Celebrating its 50th year, the conference covered a wide range of topics, from superconducting electronics detectors and magnets to a consideration of power applications and advances in materials. Nearly 1,700 abstracts were submitted, according to the program committee, most in large scale categories.
“I don’t like the if you build it they will come attitude,” says Cooley. “I would rather understand how the market can pull and have a need that superconductivity can uniquely fulfill. As David Sutter at the DOE said, you don’t use superconductivity unless you absolutely have to. And for rotating machines, in flux per kilogram or flux per dollar, superconductivity cannot be challenged in that metric. So, if you want to get bigger, you absolutely have to use superconductivity and once that’s understood then an end use pull will come about.”
Another plenary talk, from CERN’s Dr. Michael Benedikt, discussed the superconducting needs of the planned Future Circular Collider. On page 13 of Cold Facts Vol. 32 No. 5, his colleagues from CERN examine in more detail the FCC study of Nb3Sn superconductors for the development of 16 T dipole magnets, and on page 15, Dr. Carmine Senatore from the University of Geneva discusses the development of other future magnets.
ASC 2016 also featured several special sessions that examined in detail many recent developments including HTS magnets, high-current HTS cables and no-insulation HTS coils.
In one special session, sponsored by Luvata Superconductors, scientists from electronics, large scale and materials shared experiences and lessons learned while looking back over ASC’s first 50 years. Luvata’s Dr. Hem Kanithi used his time at the session to discuss five decades of achievements and non-achievements from NbTi R&D, a topic he considers again on page 17 of Cold Facts Vol. 32 No. 5.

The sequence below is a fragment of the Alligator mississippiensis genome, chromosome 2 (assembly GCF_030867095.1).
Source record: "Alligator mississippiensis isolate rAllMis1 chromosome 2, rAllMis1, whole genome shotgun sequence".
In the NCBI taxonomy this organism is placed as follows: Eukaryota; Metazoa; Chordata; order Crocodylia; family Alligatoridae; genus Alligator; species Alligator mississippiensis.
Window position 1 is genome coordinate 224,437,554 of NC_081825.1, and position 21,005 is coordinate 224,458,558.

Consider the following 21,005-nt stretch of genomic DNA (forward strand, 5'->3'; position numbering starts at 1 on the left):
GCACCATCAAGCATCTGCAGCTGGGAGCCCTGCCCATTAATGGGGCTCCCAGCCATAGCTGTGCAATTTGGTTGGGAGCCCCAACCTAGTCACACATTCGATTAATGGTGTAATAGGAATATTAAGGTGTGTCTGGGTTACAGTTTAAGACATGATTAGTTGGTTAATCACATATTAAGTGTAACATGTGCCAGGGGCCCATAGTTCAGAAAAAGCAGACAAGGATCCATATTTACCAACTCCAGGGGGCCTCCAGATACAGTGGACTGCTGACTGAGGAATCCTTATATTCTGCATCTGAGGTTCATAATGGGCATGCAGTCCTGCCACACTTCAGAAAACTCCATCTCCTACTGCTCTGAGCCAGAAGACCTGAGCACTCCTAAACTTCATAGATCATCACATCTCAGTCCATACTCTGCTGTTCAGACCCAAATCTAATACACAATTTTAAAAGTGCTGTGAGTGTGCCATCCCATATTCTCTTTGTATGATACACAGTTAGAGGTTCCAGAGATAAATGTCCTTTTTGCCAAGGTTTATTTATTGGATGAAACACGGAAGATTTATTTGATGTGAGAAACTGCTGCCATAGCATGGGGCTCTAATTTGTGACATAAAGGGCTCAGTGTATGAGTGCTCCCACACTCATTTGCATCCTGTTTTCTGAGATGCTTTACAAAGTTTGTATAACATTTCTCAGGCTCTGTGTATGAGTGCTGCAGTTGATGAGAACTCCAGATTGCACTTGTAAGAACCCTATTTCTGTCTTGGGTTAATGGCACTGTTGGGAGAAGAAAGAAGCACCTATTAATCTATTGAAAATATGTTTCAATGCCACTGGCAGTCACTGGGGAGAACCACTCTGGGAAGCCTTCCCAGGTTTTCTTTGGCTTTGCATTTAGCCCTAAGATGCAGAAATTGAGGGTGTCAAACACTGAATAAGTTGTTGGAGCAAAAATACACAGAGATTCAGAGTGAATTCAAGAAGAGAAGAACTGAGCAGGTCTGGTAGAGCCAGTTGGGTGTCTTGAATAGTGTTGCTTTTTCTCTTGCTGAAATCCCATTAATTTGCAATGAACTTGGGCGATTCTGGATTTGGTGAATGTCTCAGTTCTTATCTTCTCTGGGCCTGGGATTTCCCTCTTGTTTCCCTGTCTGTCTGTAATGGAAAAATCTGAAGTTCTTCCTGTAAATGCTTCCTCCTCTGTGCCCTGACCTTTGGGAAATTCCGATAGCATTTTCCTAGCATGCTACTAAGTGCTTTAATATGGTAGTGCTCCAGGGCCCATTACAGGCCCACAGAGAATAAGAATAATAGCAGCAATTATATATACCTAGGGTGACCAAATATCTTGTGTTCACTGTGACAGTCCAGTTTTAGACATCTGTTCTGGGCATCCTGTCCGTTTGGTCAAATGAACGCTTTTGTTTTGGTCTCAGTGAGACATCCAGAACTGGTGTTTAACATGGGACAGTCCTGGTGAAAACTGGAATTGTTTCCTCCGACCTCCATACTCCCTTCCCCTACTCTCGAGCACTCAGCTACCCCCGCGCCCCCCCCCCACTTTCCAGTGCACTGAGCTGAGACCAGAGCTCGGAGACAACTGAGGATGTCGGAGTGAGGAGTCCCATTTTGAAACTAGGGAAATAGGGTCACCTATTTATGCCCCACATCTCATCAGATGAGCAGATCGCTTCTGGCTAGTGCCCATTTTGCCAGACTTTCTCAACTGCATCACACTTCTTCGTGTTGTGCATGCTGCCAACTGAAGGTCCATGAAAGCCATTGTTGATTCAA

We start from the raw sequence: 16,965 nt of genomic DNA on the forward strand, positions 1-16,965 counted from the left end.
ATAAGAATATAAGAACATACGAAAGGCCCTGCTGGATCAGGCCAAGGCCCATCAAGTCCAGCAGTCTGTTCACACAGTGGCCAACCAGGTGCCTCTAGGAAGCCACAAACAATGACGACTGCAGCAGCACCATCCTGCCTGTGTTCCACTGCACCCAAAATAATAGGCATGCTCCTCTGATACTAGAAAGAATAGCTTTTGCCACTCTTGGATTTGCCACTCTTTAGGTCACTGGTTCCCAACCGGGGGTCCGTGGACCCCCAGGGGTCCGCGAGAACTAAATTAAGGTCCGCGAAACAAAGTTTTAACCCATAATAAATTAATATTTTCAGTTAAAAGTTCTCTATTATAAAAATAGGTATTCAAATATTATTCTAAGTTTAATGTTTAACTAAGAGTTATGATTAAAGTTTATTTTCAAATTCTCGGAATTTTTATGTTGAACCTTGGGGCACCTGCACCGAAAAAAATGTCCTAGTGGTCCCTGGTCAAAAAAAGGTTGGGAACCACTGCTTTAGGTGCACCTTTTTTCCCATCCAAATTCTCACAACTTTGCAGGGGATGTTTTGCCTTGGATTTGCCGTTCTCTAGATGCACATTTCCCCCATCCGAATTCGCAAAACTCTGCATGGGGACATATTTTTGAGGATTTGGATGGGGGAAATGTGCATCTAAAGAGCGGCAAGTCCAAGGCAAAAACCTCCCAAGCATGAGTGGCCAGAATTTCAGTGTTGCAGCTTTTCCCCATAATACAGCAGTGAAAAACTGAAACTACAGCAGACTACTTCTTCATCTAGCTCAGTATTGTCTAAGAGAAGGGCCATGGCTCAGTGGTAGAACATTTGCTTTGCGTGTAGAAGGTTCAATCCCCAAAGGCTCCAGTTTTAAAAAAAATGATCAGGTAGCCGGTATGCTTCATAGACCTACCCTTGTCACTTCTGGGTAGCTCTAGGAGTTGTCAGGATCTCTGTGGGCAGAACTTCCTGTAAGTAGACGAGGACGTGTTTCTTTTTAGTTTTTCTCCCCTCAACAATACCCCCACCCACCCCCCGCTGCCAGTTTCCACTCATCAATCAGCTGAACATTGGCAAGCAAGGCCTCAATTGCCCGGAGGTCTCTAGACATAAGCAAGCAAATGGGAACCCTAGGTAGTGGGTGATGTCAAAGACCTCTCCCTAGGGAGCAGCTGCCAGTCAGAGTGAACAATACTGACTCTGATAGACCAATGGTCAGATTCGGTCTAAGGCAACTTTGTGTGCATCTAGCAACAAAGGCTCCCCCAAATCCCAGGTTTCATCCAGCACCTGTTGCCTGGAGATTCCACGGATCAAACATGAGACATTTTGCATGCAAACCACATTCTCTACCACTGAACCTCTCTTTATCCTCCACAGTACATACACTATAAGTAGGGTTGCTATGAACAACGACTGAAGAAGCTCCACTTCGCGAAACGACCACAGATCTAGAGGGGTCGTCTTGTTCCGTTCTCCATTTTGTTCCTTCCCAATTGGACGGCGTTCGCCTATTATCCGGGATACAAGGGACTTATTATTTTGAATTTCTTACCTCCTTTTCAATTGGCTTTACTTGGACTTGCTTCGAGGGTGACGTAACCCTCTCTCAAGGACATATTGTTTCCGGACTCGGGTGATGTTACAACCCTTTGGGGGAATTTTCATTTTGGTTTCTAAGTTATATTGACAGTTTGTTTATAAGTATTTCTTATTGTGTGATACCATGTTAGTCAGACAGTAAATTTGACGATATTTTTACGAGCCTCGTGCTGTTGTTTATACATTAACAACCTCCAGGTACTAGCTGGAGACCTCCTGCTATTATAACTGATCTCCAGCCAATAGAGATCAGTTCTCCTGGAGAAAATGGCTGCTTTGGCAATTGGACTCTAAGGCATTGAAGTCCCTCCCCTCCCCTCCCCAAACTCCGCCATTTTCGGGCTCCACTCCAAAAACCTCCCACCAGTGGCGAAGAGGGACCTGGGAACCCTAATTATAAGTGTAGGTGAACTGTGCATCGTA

Poster sessions and coffee breaks throughout the week were hosted on the exhibition floor, where companies from around the world displayed products and discussed services related to superconductivity. Lake Shore Cryotronics, Inc. (CSA CSM) was among them, its representatives showcasing a new series of PLC input modules discussed in detail on page 14 of Cold Facts Vol. 32 No. 5. “There’s no buttons or anything,” says Marshall Calhoun, a regional sales manager at Lake Shore. “You set it up and it just operates.”
Calhoun says the conference provided a great opportunity to reconnect both with researchers and partners in industry, a sentiment shared by many exhibitors including Vincent Grillo, co-president of Cryofab, Inc. (CSA CSM) and exhibits chair at ASC 2016. “It keeps us in touch with the industry, with the end users and with other vendors that are exhibiting,” says Grillo. “It’s staying in touch, keeping up on relationships, finding out what else is potentially down the road and making sure that people are happy with the products.”
Several exhibitors used the conference as an opportunity to introduce new products. Hypres Inc., for example, had its new ICE-T unit (described in detail on page 32 of Cold Facts Vol. 32 No 5) on display. “This is a product that will improve the field of digital electronics, in particular, and also high frequency superconductor applications,” says Dr. Deepnarayan Gupta, executive VP for RF circuits and systems at Hypres. “To involve students more, what I want to do is lower the barrier to entry to the field of electronics by making available a superconductor test bed that will make testing easy and joyful and convenient for students and researchers worldwide.”
Dr. Richard E. Harris received the IEEE Max Swerdlow Award for Sustained Service to the Applied Superconductivity Community, Dr. Danko van der Laan took home the IEEE Council of Superconductivity Carl H. Rosner Entrepreneurship Award and Professor Luisa Chiesa received the Cryogenic Society of America Roger W. Boom Award.
“I’m really proud,” says Chiesa “because I know [Dr. Boom] was a great professor and I really care about teaching and passing on skills to future generation engineering and physics students.”
Student awards were also presented, with Dr. Gupta, the chair of the best student paper contest, announcing winners during a ceremony on the final day of the conference. His article provides additional details.
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